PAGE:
Quinton Jackson Likely To Fight At UFC 91
Despite being currently entangled in the legal system, Quinton Jackson is forging on with his mixed martial arts career.
After losing the title at UFC 86 via a unanimous, but controversial, judges decision, Jackson will likely grace the UFC’s first Northwestern card in Portland, Ore. at UFC 91. No opponent has been named for the embattled former champ, but speculation has named Mauricio “Shogun” Rua as a possible draw. Jackson badly lost to Rua in his latter days with the Pride Fighting Championships, falling to strikes in the first round of their 2005 fight. The news comes from a report by Kevin Iole of Yahoo! Sports after speaking with UFC president Dana White.
Jackson on Tuesday was charged with two felonies and four misdemeanors by the Orange County District Attorney’s office for a July 15 hit-and-run incident on the streets of Costa Mesa. If convicted, he could face up to three years in prison. A felony charge related to a female victim of the incident never materialized.
Holli Griggs was a passenger in one of the cars that Jackson sideswiped. Griggs was 16 weeks pregnant with a boy when she miscarried two weeks after the incident. Orange County DA spokeswoman Farrah Emami told MMAWeekly.com that a subsequent investigation of the miscarriage did not implicate Jackson.
Tyson Griffin not considering rematch with WEC champion Urijah Faber
Despite recent rumors to the contrary, UFC lightweight contender Tyson Griffin (12-1 MMA, 5-1 UFC) is not considering a move to 145 pounds to take on WEC featherweight champion Urijah Faber (21-1 MMA, 6-0 WEC).
In fact, while a guest on a recent edition of TAGG Radio (www.taggradio.com), the official radio partner of MMAjunkie.com (www.mmajunkie.com), Griffin said the cut wouldn't even be possible
"I'm 180 pounds right now," Griffin said. "There's no way I'm making 145 pounds. Ever. I don't see that happening."
Faber is currently riding a 13-fight win streak. That streak started after Faber's lone career loss -- a Gladiator Challenge bout with Griffin. However after that 2005 contest, Griffin stated he felt he would no longer be capable of making the cut down to 145 pounds.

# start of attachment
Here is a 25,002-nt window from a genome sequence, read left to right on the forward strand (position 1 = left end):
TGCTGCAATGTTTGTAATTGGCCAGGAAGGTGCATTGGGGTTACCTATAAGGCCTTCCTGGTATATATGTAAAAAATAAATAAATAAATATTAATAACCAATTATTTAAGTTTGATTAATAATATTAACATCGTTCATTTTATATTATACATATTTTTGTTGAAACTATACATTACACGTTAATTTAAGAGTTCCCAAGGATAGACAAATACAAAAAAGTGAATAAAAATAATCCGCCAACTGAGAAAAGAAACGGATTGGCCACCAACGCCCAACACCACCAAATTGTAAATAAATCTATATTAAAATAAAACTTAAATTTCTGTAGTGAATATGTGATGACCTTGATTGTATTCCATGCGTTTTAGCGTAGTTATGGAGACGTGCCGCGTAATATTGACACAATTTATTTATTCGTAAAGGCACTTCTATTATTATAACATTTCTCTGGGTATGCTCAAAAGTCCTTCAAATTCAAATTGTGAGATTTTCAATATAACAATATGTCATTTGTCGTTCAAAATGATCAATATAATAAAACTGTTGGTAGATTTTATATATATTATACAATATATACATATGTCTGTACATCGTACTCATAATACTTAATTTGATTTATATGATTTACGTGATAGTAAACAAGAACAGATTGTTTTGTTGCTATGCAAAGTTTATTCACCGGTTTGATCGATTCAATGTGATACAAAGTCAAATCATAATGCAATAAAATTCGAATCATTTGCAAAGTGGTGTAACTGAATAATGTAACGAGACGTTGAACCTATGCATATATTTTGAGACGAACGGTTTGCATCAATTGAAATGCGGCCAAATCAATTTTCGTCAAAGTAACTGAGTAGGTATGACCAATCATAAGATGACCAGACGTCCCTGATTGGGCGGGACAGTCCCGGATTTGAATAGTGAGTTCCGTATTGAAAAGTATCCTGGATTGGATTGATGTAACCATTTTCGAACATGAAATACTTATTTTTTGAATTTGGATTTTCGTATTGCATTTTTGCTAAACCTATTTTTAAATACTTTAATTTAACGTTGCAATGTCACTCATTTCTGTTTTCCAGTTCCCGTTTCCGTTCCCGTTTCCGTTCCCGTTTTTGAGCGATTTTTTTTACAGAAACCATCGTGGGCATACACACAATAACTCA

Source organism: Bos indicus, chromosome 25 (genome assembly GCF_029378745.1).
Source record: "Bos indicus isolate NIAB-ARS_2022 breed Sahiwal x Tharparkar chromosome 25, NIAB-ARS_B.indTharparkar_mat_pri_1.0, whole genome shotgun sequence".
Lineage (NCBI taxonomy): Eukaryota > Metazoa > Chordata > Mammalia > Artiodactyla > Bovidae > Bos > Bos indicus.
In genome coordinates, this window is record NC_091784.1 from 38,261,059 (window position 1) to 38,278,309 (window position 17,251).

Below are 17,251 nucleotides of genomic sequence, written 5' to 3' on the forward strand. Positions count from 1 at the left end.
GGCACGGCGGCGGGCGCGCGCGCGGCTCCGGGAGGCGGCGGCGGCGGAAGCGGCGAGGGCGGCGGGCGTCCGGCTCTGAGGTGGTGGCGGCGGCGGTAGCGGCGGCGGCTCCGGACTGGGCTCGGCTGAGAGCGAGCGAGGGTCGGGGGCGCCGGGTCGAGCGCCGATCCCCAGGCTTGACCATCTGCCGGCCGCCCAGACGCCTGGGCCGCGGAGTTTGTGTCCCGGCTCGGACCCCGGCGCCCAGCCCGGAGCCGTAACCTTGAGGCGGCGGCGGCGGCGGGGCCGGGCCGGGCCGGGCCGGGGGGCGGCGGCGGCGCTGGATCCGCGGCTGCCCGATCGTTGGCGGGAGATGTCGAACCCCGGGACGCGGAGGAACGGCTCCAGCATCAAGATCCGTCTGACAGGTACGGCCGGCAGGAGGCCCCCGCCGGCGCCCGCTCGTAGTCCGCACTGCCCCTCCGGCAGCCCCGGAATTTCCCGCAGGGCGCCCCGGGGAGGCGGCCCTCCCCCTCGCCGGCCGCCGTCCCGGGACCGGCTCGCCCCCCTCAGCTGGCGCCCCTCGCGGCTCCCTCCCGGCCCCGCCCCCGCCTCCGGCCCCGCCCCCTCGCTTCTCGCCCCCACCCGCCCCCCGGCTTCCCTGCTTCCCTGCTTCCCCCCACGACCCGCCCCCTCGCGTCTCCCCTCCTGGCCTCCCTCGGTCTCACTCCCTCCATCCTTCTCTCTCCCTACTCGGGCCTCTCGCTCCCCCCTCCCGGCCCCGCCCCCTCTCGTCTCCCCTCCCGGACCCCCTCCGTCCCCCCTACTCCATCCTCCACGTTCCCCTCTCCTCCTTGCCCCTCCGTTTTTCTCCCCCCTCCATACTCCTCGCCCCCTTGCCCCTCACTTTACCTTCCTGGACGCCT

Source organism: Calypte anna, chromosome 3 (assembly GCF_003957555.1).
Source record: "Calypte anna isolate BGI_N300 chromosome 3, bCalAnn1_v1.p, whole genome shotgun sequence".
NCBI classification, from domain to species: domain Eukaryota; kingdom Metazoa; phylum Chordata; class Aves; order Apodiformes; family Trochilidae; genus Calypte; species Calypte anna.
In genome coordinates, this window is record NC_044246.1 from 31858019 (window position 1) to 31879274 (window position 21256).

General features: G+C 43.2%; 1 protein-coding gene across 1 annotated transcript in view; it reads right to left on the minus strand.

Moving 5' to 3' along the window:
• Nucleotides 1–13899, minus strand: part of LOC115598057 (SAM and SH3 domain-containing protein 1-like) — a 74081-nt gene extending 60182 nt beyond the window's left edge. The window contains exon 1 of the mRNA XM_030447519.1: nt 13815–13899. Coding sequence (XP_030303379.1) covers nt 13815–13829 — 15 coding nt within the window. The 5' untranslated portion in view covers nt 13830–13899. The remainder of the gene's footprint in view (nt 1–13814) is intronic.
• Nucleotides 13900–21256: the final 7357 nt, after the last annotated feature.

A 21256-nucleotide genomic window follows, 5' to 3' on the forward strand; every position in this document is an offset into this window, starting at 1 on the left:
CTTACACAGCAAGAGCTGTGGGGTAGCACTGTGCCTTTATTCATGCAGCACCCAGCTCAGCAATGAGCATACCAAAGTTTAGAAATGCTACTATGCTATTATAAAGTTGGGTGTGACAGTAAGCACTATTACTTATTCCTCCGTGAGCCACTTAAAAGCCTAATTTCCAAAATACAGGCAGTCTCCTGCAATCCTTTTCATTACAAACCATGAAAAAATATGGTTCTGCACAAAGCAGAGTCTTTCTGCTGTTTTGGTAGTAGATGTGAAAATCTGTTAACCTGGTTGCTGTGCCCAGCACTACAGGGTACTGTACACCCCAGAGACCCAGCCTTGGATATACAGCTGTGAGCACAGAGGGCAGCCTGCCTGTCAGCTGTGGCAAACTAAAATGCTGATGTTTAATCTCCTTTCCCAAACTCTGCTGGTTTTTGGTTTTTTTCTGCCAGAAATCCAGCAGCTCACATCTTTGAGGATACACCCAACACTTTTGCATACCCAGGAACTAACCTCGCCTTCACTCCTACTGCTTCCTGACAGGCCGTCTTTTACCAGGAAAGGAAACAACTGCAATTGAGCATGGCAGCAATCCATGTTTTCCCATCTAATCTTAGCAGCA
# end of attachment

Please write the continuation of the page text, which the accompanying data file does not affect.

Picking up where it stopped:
While fans and media continue to speculate over who could possibly provide a challenge for the dominant "California Kid," Griffin said not to include him in the discussion.
"There's no truth to me moving anywhere," Griffin said. "I've never heard that from anybody. I do not plan on moving in weight class or organization. I'm happy with where I'm at."
Instead, Griffin will continue to focus on his astounding run in the UFC's talent-rich lightweight division.
After a controversial decision loss to Frankie Edgar in February 2007, Griffin has won four straight against some of the sport's best in Clay Guida, Thiago Tavares, Gleison Tibau and Marcus Aurelio. Now the 24-year-old will face former lightweight champion Sean Sherk at October's UFC 90 event.
"They just get tougher and tougher," Griffin said of his opponents. "I definitely don't get a break in competition.
"At the same time, that's what keeps me motivated to train harder and harder. If you have easy fights, it's kind of hard to push yourself. The more you get challenged, the more you challenge yourself in the gym."
Griffin, who faced Faber in just his third career bout -- as well as notable Duane "Bang" Ludwig in his seventh -- isn't complaining about the constant high-level of competition. In fact, the Las Vegas resident wouldn't have it any other way.
"I just think it comes down to the way I am and the way I compete, even before I was part of the UFC," Griffin said. "And as soon as I became a part of [the UFC], I made sure my manager told them straight up and down I want to fight stiff competition. The more challenges I have the better."
ULTIMATE FIGHTER'S HUTCHERSON TO FACE CROW
Sometimes it can be a good thing to fall through the cracks.
After his experience on the Ultimate Fighting Championship’s third season of “The Ultimate Fighter” television series ended with a loss to Luigi Fioravanti on the series finale in 2006, Solomon Hutcherson faded from the limelight.